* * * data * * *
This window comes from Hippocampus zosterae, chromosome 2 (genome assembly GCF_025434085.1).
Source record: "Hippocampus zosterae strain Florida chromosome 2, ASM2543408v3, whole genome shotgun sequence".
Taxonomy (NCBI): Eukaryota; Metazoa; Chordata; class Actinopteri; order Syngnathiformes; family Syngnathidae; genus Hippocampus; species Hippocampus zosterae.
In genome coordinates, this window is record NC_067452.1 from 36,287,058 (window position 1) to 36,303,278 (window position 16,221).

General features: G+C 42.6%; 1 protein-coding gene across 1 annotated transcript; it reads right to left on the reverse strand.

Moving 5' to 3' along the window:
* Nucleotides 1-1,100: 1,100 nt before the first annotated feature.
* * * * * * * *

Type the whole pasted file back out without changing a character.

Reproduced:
This window comes from Hippocampus zosterae, chromosome 2 (genome assembly GCF_025434085.1).
Source record: "Hippocampus zosterae strain Florida chromosome 2, ASM2543408v3, whole genome shotgun sequence".
Taxonomy (NCBI): Eukaryota; Metazoa; Chordata; class Actinopteri; order Syngnathiformes; family Syngnathidae; genus Hippocampus; species Hippocampus zosterae.
In genome coordinates, this window is record NC_067452.1 from 36,287,058 (window position 1) to 36,303,278 (window position 16,221).

General features: G+C 42.6%; 1 protein-coding gene across 1 annotated transcript; it reads right to left on the reverse strand.

Moving 5' to 3' along the window:
* Nucleotides 1-1,100: 1,100 nt before the first annotated feature.